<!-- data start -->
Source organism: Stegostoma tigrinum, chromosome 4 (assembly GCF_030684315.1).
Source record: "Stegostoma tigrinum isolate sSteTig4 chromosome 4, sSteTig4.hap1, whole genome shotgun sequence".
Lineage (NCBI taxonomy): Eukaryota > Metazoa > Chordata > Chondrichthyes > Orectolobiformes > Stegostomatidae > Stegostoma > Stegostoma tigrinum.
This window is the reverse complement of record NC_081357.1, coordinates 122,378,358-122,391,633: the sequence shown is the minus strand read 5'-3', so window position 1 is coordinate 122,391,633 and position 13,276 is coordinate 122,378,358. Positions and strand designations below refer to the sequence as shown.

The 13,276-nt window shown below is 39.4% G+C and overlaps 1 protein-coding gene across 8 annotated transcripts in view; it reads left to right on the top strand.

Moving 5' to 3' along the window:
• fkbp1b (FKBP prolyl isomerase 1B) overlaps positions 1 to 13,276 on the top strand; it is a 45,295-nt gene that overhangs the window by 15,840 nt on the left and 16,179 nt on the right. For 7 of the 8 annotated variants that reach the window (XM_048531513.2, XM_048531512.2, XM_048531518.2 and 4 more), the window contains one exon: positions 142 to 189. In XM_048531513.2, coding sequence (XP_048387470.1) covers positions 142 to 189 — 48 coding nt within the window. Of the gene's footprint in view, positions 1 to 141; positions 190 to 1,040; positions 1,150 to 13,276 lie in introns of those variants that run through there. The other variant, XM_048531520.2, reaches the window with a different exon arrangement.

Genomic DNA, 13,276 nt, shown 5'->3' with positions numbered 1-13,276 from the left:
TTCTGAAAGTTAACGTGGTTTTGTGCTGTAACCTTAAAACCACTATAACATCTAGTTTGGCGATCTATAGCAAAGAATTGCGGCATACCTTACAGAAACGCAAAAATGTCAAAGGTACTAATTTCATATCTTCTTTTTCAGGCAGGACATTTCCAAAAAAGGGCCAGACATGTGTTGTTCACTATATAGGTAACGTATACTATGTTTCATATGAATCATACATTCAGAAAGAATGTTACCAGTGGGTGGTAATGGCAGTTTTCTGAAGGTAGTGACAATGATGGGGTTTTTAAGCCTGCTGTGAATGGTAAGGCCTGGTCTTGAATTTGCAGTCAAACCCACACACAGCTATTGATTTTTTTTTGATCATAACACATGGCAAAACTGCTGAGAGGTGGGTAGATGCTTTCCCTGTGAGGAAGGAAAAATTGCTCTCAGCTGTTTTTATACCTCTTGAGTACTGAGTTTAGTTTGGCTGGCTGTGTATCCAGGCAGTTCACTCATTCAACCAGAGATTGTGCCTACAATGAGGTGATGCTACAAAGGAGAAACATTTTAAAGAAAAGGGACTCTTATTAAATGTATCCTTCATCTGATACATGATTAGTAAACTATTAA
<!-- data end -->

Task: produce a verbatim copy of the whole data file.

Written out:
Source organism: Stegostoma tigrinum, chromosome 4 (assembly GCF_030684315.1).
Source record: "Stegostoma tigrinum isolate sSteTig4 chromosome 4, sSteTig4.hap1, whole genome shotgun sequence".
Lineage (NCBI taxonomy): Eukaryota > Metazoa > Chordata > Chondrichthyes > Orectolobiformes > Stegostomatidae > Stegostoma > Stegostoma tigrinum.
This window is the reverse complement of record NC_081357.1, coordinates 122,378,358-122,391,633: the sequence shown is the minus strand read 5'-3', so window position 1 is coordinate 122,391,633 and position 13,276 is coordinate 122,378,358. Positions and strand designations below refer to the sequence as shown.

The 13,276-nt window shown below is 39.4% G+C and overlaps 1 protein-coding gene across 8 annotated transcripts in view; it reads left to right on the top strand.

Moving 5' to 3' along the window:
• fkbp1b (FKBP prolyl isomerase 1B) overlaps positions 1 to 13,276 on the top strand; it is a 45,295-nt gene that overhangs the window by 15,840 nt on the left and 16,179 nt on the right. For 7 of the 8 annotated variants that reach the window (XM_048531513.2, XM_048531512.2, XM_048531518.2 and 4 more), the window contains one exon: positions 142 to 189. In XM_048531513.2, coding sequence (XP_048387470.1) covers positions 142 to 189 — 48 coding nt within the window. Of the gene's footprint in view, positions 1 to 141; positions 190 to 1,040; positions 1,150 to 13,276 lie in introns of those variants that run through there. The other variant, XM_048531520.2, reaches the window with a different exon arrangement.

Genomic DNA, 13,276 nt, shown 5'->3' with positions numbered 1-13,276 from the left:
TTCTGAAAGTTAACGTGGTTTTGTGCTGTAACCTTAAAACCACTATAACATCTAGTTTGGCGATCTATAGCAAAGAATTGCGGCATACCTTACAGAAACGCAAAAATGTCAAAGGTACTAATTTCATATCTTCTTTTTCAGGCAGGACATTTCCAAAAAAGGGCCAGACATGTGTTGTTCACTATATAGGTAACGTATACTATGTTTCATATGAATCATACATTCAGAAAGAATGTTACCAGTGGGTGGTAATGGCAGTTTTCTGAAGGTAGTGACAATGATGGGGTTTTTAAGCCTGCTGTGAATGGTAAGGCCTGGTCTTGAATTTGCAGTCAAACCCACACACAGCTATTGATTTTTTTTTGATCATAACACATGGCAAAACTGCTGAGAGGTGGGTAGATGCTTTCCCTGTGAGGAAGGAAAAATTGCTCTCAGCTGTTTTTATACCTCTTGAGTACTGAGTTTAGTTTGGCTGGCTGTGTATCCAGGCAGTTCACTCATTCAACCAGAGATTGTGCCTACAATGAGGTGATGCTACAAAGGAGAAACATTTTAAAGAAAAGGGACTCTTATTAAATGTATCCTTCATCTGATACATGATTAGTAAACTATTAA